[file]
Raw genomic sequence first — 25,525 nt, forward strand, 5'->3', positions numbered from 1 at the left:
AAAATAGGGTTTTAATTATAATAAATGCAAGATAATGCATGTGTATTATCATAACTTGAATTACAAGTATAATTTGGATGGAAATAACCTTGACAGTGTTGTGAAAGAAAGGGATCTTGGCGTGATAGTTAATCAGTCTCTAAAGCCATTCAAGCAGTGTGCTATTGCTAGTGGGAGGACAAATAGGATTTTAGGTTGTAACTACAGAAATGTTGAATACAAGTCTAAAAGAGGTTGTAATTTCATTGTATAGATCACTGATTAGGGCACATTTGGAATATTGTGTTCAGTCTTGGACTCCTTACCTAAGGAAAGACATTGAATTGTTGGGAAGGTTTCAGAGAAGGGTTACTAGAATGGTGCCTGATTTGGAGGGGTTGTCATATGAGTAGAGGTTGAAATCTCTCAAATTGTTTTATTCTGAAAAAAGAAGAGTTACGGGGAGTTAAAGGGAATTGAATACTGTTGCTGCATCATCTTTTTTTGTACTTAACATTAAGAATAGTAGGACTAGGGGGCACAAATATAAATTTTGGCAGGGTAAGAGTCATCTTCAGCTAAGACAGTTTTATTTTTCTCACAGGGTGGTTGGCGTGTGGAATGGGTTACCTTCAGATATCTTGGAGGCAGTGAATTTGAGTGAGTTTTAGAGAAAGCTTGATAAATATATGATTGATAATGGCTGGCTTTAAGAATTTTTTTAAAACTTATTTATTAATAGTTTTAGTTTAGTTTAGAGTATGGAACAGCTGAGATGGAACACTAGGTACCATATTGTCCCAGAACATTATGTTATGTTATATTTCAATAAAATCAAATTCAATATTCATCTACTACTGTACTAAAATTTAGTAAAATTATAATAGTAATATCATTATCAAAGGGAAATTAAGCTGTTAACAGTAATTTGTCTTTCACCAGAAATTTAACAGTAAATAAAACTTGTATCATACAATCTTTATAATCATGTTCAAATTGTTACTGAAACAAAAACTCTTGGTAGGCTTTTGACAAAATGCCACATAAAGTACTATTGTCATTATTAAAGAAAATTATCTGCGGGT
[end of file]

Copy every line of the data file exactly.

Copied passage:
Raw genomic sequence first — 25,525 nt, forward strand, 5'->3', positions numbered from 1 at the left:
AAAATAGGGTTTTAATTATAATAAATGCAAGATAATGCATGTGTATTATCATAACTTGAATTACAAGTATAATTTGGATGGAAATAACCTTGACAGTGTTGTGAAAGAAAGGGATCTTGGCGTGATAGTTAATCAGTCTCTAAAGCCATTCAAGCAGTGTGCTATTGCTAGTGGGAGGACAAATAGGATTTTAGGTTGTAACTACAGAAATGTTGAATACAAGTCTAAAAGAGGTTGTAATTTCATTGTATAGATCACTGATTAGGGCACATTTGGAATATTGTGTTCAGTCTTGGACTCCTTACCTAAGGAAAGACATTGAATTGTTGGGAAGGTTTCAGAGAAGGGTTACTAGAATGGTGCCTGATTTGGAGGGGTTGTCATATGAGTAGAGGTTGAAATCTCTCAAATTGTTTTATTCTGAAAAAAGAAGAGTTACGGGGAGTTAAAGGGAATTGAATACTGTTGCTGCATCATCTTTTTTTGTACTTAACATTAAGAATAGTAGGACTAGGGGGCACAAATATAAATTTTGGCAGGGTAAGAGTCATCTTCAGCTAAGACAGTTTTATTTTTCTCACAGGGTGGTTGGCGTGTGGAATGGGTTACCTTCAGATATCTTGGAGGCAGTGAATTTGAGTGAGTTTTAGAGAAAGCTTGATAAATATATGATTGATAATGGCTGGCTTTAAGAATTTTTTTAAAACTTATTTATTAATAGTTTTAGTTTAGTTTAGAGTATGGAACAGCTGAGATGGAACACTAGGTACCATATTGTCCCAGAACATTATGTTATGTTATATTTCAATAAAATCAAATTCAATATTCATCTACTACTGTACTAAAATTTAGTAAAATTATAATAGTAATATCATTATCAAAGGGAAATTAAGCTGTTAACAGTAATTTGTCTTTCACCAGAAATTTAACAGTAAATAAAACTTGTATCATACAATCTTTATAATCATGTTCAAATTGTTACTGAAACAAAAACTCTTGGTAGGCTTTTGACAAAATGCCACATAAAGTACTATTGTCATTATTAAAGAAAATTATCTGCGGGT